Supreme Court will take up heated refinery exemption fight

Source: By Marc Heller, E&E News reporter • Posted: Monday, January 11, 2021

A battle over biofuel mandates is headed to the Supreme Court.

The justices on Friday agreed without comment to review a 10th U.S. Circuit Court of Appeals decision that created new uncertainty over waivers some small refineries receive from requirements to blend biofuel into gasoline. The case is one of the most divisive in the industry, and President-elect Joe Biden’s campaign promised to scale back the exemptions.

Industry groups fell along familiar lines in reacting to the Supreme Court announcement, which could lead to a major scaling back of small refinery waivers at EPA — or possibly vindicate the oil industry’s argument that waivers should continue unfettered.

“Our groups believe the Tenth Circuit got it right the first time, and we will continue to defend the court’s ruling and stand up for the renewable fuel producers and farmers who have been harmed by the granting of these waivers,” the Renewable Fuels Association and other biofuel groups that are challengers in the case said in a statement today.

The American Fuel and Petrochemical Manufacturers (AFPM) welcomed the news, which surprised some fuel industry groups, given the small number of cases the Supreme Court takes.

“Congress made certain to provide small refineries with a lifeline to seek relief from untenable RFS compliance costs at any time, a provision that would be essentially eliminated by the 10th Circuit,” AFPM said. “It is critically important, for the sake of many small fuel manufacturers and thousands of refining jobs, to resolve the questions of this case quickly.”

At issue is a provision in the RFS — which is part of the Clean Air Act — that allows small refineries to ask EPA for exemptions from the biofuel mandate if they can demonstrate economic hardship from meeting the requirements. Refineries can either blend biofuel or buy renewable fuel credits known as renewable identification numbers, or RINs, on an open market.

Because the price of RINs has occasionally spiked, refiners say the credits are sometimes one of the biggest costs of operation.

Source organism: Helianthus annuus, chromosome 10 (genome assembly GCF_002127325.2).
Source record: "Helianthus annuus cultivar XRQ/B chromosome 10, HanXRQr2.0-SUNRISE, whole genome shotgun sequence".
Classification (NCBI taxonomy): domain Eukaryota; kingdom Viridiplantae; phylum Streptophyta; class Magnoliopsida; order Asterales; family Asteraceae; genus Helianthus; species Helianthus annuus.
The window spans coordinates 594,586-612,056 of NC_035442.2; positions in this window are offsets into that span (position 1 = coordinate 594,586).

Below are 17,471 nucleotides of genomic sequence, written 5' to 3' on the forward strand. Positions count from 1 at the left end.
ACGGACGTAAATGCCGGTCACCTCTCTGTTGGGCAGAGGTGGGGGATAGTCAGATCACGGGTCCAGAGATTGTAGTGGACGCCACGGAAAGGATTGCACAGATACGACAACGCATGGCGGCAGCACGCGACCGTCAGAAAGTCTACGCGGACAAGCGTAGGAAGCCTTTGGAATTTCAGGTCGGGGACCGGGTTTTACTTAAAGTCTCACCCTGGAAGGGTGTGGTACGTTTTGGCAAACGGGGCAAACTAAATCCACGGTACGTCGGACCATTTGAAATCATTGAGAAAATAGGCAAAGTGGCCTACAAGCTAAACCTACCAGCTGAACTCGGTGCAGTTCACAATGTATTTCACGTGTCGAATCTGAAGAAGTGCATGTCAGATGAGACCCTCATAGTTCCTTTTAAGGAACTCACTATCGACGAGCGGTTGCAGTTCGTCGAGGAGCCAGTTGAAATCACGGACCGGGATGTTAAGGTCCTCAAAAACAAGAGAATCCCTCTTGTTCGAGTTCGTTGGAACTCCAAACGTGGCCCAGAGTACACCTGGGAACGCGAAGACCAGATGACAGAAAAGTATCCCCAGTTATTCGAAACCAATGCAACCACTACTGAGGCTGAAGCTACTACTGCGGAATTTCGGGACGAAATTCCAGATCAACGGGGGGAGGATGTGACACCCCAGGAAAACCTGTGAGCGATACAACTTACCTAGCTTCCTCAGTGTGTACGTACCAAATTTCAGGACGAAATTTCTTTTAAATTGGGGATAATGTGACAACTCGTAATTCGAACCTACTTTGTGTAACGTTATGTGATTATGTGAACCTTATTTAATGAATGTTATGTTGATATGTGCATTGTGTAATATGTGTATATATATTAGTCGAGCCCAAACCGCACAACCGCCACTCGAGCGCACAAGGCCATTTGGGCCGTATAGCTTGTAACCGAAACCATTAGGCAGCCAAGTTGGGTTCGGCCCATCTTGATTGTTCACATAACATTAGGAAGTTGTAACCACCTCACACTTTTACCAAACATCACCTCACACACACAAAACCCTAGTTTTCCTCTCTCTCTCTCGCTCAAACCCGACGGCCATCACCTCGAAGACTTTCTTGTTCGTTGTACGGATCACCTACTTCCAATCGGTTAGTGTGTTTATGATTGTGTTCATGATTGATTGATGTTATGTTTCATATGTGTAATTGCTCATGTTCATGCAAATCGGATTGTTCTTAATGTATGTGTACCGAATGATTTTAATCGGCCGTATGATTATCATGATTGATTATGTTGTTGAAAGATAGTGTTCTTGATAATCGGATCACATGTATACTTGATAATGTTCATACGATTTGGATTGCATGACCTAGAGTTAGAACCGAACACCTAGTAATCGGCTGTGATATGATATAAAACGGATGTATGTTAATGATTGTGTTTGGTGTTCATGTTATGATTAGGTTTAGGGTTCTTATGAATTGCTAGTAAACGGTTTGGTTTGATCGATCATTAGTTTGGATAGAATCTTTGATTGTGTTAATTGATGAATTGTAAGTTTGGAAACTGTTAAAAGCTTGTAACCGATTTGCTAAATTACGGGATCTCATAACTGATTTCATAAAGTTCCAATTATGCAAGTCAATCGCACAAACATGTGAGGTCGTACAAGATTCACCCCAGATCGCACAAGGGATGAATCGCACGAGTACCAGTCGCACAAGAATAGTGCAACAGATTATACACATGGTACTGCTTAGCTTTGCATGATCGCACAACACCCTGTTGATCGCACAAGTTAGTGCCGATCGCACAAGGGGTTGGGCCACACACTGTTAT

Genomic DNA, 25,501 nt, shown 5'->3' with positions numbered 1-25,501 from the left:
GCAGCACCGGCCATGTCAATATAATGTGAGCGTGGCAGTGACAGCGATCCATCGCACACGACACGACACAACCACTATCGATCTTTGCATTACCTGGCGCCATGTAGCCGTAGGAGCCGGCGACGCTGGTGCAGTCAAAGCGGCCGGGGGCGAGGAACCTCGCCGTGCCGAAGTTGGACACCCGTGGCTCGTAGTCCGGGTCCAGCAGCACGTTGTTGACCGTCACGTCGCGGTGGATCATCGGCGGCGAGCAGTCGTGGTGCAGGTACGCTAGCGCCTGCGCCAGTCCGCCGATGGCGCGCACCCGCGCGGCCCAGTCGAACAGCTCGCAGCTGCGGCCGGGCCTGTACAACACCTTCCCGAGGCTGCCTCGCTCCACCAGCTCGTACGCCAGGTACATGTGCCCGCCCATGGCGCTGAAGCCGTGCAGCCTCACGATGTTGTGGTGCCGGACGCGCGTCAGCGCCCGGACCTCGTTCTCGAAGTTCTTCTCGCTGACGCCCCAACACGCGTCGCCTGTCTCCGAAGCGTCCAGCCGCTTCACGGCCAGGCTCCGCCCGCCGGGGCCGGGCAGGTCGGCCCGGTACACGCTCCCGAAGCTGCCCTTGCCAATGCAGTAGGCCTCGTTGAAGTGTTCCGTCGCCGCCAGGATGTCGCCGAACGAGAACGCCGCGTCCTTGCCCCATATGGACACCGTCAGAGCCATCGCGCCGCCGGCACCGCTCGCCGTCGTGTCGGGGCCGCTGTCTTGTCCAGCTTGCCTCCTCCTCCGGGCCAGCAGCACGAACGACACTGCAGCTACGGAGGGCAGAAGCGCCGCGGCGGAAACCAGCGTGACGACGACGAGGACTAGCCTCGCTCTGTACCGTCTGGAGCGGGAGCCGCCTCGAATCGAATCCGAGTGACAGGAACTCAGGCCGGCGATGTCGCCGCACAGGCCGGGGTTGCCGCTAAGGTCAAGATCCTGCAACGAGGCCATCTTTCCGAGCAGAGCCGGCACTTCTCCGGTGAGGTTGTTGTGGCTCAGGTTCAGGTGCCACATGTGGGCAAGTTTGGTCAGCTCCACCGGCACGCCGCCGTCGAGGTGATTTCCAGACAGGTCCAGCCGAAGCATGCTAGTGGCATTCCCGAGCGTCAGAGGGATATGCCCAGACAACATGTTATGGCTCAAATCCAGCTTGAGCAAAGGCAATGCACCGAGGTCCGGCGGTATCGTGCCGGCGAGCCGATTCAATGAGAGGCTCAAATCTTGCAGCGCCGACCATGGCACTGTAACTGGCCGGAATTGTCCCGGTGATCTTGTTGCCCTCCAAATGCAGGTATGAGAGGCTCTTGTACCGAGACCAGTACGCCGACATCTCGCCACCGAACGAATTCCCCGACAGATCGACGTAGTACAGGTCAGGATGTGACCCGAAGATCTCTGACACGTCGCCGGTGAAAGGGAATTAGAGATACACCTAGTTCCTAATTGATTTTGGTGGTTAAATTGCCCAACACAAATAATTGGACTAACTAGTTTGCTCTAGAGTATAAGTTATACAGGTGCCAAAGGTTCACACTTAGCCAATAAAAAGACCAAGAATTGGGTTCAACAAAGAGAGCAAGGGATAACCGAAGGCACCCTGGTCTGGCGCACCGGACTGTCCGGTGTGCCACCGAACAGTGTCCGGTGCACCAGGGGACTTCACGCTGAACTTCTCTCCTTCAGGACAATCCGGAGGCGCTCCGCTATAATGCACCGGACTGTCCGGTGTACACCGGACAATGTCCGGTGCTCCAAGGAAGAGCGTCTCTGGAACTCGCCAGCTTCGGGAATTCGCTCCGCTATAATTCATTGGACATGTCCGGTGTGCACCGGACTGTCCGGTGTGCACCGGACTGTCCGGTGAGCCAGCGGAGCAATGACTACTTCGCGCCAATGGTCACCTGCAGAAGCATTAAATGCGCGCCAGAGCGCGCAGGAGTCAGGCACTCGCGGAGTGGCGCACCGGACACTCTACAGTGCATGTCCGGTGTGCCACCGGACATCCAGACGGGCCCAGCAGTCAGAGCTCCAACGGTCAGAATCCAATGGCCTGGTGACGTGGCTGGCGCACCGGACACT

The 10th Circuit case involved three refineries in Wyoming, Idaho and Oklahoma owned by units of HollyFrontier Corp. and Wynnewood Refining Co. A three-judge panel for the 10th Circuit said EPA wrongly issued exemptions in those cases, and the court asserted that EPA can only extend waivers that were granted in the RFS program’s earlier days (Greenwire, Jan. 27, 2020).

That finding roiled the petroleum industry, with groups predicting that the vast majority of exemption requests could no longer be granted. Biofuel groups celebrated and said the 10th Circuit’s reasoning should apply nationwide.

Billions of gallons of ethanol and other biofuels could be at stake. Pro-ethanol groups say waivers, if issued in sufficient number, could cut into the congressionally mandated volume of 15 billion gallons of conventional biofuel annually.

Because most biofuel is made from corn, in addition to soybeans and other feedstocks grown on farms, the issue resonates in rural areas and carries political implications in states such as Iowa and Illinois.

A biofuel industry lobbyist told E&E News that the high court’s decision to hear the case was surprising, given that lawyers on that side of the case didn’t think there was a question of law still to be settled. The full 10th Circuit had declined to reconsider the case (Greenwire, April 8, 2020).

“Maybe they’re seeing something we aren’t,” he said.

Another biofuels industry representative noted that the case, while controversial among biofuel and petroleum interests, didn’t involve a split decision at the appeals court level. He said the situation is also interesting because other cases involving small refinery exemptions are still pending in lower courts.

The Supreme Court could uphold the 10th Circuit’s ruling, applying it nationwide. Or the justices could find specific flaws in the ruling and hand it back to the lower bench, among other possibilities.

Although EPA has defended its approach to waivers — which greatly increased during the Trump administration — the Justice Department had asked the Supreme Court to let the 10th Circuit ruling stand (Greenwire, Dec. 10, 2020).

The Fueling American Jobs Coalition — which consists of refining companies, gas stations and unionized refinery employees — said the case reaches the high court at an urgent time for refiners and blue collar workers.

“Already battered by suppressed fuel demand due to COVID, they currently face RIN prices not seen in three years and have to endure some 770 million gallons of unlawful obligation from Small Refinery Exemptions that were never issued,” the group said in a statement.

The high prices for renewable fuel credits — lately around 80 cents per credit — threaten plant closures if they continue, the coalition said.

In a statement, the coalition said it hopes the incoming Biden administration takes a signal from the court’s interest and understands that any economic recovery “depends on affordable and reliable fuel.”

The Supreme Court will schedule arguments in the case, which is titled HollyFrontier Cheyenne v. Renewable Fuels Association, at a later date.

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